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Encyclopaedia of Ismailism by Mumtaz Ali Tajddin

The Koran directs man's attention to the phenomena of nature and the facts of history, as they reveal the power of God and His wisdom. Man is invited to look at and reflect upon the grandeur of the heavens, the beauty of the earth, the freshness of dawn, the glory of sunset and the terrifying force of the wind as it sweeps over the open spaces of the desert. Pointedly, it asks: "Are not these marvelous? What more do you want?' The phenomena of nature, at once beautiful and mysterious, can fully gratify man's sense of wonder.

Drawing our attention to the starry firmament above, the Koran kindles in our minds a sense of its infinitude. In contemplating the heavens we are contemplating the infinite. Therein we have a value experience of a high order, composed of curiosity, wonder, awe, reverence and feelings of sublimity and beauty. Who knows but these may be life and reason in some of the countless galaxies in the infinity of space. "And of His signs is the creation of the heavens and the earth, and what He has spread abroad in both of them of living things; and He has the power to gather them together" (42:29) and "There are signs for those who reflect" (1:24).

In truth, each person possesses a capacity for thought of which even he himself is unaware. Once man begins to use this capacity, facts he has not been able to realize until that very moment begin to be uncovered for him. The deeper he goes in reflection, the more his capacity to think improves, and this is possible for everyone. One just has to realize that one needs to reflect and then to strive hard. Each person needs to ponder the purpose of creation, first as it concerns him himself, and then as it pertains to everything he sees in the universe and every event he experiences throughout his life.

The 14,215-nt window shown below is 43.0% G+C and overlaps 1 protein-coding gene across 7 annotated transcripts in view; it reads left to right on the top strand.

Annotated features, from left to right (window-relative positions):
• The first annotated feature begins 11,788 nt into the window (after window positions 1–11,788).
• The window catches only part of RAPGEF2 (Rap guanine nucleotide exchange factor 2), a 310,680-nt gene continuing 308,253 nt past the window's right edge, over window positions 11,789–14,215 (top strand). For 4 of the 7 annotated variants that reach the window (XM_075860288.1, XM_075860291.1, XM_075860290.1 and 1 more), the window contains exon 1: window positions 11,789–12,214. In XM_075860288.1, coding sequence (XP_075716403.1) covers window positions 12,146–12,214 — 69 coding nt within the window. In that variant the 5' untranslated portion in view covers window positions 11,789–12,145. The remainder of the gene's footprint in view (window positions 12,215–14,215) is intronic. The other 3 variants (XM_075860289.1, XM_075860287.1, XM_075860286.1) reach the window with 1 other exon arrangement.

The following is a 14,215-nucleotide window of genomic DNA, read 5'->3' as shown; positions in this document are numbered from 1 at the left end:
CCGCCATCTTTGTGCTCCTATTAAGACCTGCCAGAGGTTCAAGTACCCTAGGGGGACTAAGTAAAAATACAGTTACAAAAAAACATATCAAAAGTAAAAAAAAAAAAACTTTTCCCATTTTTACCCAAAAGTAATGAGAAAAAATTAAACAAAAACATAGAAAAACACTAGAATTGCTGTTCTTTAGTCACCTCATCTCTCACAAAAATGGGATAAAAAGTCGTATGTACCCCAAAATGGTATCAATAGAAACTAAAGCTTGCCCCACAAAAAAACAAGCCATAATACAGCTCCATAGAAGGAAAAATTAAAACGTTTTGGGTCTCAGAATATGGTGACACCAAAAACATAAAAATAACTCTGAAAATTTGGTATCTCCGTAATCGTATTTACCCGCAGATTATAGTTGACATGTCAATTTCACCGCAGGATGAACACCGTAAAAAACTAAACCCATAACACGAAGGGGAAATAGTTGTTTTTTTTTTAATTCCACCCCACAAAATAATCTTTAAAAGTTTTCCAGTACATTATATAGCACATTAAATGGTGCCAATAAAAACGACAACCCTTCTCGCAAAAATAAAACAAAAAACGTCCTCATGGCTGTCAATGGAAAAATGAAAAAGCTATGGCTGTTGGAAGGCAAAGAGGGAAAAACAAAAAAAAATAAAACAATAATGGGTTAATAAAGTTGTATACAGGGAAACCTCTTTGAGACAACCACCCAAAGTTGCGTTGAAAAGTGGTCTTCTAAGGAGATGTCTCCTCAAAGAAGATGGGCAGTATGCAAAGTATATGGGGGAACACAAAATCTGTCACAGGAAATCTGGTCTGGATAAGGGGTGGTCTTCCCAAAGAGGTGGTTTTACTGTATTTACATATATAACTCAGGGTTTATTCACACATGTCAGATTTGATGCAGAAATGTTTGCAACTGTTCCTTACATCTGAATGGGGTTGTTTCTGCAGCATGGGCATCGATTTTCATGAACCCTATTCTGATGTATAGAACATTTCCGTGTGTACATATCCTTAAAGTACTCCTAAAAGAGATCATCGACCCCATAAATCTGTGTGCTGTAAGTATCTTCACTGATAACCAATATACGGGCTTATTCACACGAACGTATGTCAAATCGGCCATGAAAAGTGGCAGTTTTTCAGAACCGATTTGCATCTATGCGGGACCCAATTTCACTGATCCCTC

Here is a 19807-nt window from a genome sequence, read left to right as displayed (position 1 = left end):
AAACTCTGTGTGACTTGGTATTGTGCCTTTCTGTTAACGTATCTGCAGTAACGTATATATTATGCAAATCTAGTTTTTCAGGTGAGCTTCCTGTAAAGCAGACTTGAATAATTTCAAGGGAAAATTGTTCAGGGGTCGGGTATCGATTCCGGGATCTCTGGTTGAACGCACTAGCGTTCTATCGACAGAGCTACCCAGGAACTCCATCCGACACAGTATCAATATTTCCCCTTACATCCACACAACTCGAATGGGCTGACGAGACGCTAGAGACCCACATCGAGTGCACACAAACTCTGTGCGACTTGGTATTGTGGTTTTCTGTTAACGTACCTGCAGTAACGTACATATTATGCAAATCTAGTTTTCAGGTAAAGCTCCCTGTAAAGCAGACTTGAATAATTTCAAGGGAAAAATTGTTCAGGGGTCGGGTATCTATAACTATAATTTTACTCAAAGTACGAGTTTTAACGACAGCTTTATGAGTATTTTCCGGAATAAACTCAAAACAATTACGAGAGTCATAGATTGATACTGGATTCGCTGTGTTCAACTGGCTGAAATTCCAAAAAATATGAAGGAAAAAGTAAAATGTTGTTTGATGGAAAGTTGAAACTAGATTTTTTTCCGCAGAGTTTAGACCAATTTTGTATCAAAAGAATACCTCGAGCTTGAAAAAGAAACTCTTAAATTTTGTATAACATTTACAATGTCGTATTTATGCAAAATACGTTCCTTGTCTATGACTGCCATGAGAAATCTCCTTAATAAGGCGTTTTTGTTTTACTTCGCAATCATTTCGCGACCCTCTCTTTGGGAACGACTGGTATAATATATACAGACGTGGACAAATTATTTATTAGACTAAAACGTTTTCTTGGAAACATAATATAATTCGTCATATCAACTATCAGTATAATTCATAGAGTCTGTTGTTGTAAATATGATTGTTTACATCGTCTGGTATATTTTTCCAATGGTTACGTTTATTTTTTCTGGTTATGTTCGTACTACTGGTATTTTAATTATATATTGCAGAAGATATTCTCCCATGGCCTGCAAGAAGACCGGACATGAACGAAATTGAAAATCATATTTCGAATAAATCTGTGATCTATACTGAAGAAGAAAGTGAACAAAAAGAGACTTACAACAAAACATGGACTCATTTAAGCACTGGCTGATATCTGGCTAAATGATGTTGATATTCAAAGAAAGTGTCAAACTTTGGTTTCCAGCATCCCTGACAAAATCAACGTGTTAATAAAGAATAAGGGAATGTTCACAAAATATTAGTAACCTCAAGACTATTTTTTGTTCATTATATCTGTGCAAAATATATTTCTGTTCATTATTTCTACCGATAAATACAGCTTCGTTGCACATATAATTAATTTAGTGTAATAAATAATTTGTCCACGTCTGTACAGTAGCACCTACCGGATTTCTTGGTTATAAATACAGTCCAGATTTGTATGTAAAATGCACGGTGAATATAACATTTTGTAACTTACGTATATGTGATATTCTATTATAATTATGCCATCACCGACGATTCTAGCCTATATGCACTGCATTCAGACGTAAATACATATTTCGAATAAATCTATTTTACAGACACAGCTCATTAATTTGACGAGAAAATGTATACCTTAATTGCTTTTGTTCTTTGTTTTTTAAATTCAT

To convey this concept, the Koran mostly employs the trilateral Arabic root fkr. Second and fifth forms of the root fkr are attested 18 times in the Koran, vide fakrun 74:18, tatfakru 34:48, tatfakrun 2:319, 366; 6:50, yat'fakru 7:184, 30:8 and yat'fakrun 3:191, 7:176, 10:24, 13:3, 16:11, 44, 69; 30:21, 39:42, 45:13, 59:21, mentioning the creation of the heavens and everything between and exhort the humans to reflect (mushahida) on and to realize Divine Omnipotence. Besides, the terms reflection (tafakur) is used frequently intended to illustrate God's creative power. It must be noted that one-ninths of the Koranic verses are devoted to the description of nature, its manifestations and objects with the suggestion that man should give thought and contemplation to them. On the other hand, verses on prayers, fasting, pilgrimage and ablution etc. don't exceed one hundred and fifty.

We find in these verses a clear reference to generic sciences. The men of knowledge are therefore, who have acquired knowledge of these natural phenomena, and that is, they are the men whom we now call scientists. The sphere of work of ulema is the science of man and nature. It is obvious that the Muslim ulema have since long relinquished their proper object of study and have applied their keen intellect to matters of far less importance. Absorbed in matters relating to ritual and ceremonial, which are the adjuncts of institutional religion, they could not spare the time to observe and study nature as they had been commanded to do by God. Instead of ranging over the wide expanse of the world of nature, their mind moved in a narrow circle with the result that it has lost its vigour and flexibility. It is high time they turned their attention to the prosper object of study

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